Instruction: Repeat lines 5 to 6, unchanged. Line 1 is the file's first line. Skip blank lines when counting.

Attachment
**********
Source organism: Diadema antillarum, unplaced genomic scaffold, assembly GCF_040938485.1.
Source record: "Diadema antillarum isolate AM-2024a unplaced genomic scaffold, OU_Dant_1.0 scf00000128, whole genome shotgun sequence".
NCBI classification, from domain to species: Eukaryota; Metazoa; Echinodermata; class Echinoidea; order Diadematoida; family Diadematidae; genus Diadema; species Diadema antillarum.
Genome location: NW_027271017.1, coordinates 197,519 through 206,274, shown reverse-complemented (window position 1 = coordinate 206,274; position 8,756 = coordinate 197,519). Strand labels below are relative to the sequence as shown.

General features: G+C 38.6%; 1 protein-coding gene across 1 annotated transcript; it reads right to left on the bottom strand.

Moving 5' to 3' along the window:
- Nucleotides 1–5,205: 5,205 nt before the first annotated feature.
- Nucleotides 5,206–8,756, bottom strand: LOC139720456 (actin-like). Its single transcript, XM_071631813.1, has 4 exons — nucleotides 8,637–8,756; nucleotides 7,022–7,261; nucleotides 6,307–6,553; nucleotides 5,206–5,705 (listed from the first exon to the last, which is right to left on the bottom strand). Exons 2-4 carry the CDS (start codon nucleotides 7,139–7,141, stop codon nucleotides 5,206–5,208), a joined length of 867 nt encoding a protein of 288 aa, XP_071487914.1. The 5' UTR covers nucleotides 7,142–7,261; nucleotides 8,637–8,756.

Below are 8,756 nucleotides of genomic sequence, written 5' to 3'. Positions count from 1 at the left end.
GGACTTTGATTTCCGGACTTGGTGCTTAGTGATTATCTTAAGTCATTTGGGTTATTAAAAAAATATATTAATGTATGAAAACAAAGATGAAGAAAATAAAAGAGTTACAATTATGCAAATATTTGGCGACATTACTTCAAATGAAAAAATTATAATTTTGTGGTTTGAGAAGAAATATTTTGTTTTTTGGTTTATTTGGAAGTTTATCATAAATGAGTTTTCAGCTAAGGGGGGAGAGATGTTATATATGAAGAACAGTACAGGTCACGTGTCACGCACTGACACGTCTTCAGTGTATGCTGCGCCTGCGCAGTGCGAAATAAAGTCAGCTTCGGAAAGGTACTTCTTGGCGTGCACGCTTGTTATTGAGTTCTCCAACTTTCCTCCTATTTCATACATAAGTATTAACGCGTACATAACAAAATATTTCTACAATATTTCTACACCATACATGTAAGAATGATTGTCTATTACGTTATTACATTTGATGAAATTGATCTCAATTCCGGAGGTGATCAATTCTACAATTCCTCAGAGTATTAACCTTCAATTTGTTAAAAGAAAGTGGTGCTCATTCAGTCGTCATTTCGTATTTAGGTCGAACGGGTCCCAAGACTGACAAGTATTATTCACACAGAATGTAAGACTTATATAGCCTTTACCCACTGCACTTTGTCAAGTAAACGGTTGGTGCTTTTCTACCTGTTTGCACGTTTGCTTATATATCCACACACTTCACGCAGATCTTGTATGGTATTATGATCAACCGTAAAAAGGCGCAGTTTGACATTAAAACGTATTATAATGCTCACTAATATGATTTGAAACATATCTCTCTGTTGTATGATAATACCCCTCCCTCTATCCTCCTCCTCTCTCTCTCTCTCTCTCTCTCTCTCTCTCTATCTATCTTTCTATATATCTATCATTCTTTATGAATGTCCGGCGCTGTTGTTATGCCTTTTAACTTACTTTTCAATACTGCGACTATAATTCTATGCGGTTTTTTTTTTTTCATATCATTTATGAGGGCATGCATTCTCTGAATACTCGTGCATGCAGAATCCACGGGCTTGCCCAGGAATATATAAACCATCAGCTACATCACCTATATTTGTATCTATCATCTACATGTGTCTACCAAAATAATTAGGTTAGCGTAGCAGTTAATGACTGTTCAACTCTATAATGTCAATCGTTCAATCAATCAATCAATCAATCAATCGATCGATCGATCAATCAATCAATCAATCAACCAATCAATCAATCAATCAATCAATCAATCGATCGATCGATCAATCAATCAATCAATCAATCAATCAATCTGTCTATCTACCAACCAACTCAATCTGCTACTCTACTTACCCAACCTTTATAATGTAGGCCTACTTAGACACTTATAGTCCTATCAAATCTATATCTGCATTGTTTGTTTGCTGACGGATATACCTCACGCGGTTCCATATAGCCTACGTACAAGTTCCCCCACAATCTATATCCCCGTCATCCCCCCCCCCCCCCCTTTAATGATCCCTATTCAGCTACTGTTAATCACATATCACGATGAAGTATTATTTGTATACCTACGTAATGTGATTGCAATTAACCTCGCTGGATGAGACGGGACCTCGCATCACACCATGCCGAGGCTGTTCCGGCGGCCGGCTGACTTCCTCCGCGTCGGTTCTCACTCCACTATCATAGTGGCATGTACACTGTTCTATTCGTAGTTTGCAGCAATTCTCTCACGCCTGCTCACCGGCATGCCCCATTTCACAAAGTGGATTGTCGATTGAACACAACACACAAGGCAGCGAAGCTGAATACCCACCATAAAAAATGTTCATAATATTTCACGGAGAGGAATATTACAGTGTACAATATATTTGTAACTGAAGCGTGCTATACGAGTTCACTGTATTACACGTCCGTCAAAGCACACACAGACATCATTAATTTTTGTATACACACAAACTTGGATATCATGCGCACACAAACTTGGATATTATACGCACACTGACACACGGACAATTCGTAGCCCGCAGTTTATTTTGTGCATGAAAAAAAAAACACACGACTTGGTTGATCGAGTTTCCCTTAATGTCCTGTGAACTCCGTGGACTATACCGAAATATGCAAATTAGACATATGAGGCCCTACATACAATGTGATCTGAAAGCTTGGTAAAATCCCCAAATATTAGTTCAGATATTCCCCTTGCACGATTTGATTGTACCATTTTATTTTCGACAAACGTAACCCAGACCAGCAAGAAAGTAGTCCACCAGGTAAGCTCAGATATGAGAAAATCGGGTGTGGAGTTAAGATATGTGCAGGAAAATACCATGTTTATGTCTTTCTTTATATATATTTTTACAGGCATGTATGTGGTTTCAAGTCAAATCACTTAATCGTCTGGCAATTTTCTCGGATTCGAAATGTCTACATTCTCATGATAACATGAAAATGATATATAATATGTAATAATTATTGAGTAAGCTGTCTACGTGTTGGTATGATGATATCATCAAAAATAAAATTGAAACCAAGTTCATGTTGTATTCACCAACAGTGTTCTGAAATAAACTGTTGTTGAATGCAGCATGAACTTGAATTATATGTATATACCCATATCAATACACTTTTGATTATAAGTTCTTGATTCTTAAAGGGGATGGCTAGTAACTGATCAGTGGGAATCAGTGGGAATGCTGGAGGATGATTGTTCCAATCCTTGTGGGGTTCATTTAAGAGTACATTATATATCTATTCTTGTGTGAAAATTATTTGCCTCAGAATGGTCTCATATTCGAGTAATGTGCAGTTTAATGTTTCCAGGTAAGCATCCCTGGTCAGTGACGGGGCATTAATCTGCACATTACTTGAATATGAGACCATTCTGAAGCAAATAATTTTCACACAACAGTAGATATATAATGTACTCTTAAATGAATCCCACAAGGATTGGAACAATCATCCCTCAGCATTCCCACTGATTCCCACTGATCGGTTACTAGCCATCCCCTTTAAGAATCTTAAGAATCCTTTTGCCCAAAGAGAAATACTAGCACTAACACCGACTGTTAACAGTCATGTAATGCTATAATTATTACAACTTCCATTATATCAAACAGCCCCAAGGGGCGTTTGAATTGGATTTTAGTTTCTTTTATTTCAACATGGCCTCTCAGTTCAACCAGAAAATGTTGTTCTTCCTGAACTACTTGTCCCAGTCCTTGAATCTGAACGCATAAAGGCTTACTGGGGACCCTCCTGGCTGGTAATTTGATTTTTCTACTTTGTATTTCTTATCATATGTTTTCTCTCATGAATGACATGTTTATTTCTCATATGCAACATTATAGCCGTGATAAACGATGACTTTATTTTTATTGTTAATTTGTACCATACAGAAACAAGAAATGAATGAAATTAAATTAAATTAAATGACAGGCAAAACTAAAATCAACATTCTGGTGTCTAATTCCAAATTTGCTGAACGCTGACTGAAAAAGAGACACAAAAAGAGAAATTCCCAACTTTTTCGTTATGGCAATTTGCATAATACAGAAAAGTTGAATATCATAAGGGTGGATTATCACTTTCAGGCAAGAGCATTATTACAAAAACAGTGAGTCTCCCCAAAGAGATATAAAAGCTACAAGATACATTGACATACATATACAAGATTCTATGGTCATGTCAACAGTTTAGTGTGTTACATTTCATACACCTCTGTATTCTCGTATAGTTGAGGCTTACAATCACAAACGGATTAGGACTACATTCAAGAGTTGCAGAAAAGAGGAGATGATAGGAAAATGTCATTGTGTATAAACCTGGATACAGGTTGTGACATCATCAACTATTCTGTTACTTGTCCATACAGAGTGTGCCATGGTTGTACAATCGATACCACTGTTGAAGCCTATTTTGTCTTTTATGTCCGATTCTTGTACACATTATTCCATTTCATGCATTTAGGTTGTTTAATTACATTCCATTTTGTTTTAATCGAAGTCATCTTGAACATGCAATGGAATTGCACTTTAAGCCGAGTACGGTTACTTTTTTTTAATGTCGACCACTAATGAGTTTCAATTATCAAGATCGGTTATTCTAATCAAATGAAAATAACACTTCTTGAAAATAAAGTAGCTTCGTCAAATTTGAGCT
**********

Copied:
General features: G+C 38.6%; 1 protein-coding gene across 1 annotated transcript; it reads right to left on the bottom strand.

Moving 5' to 3' along the window: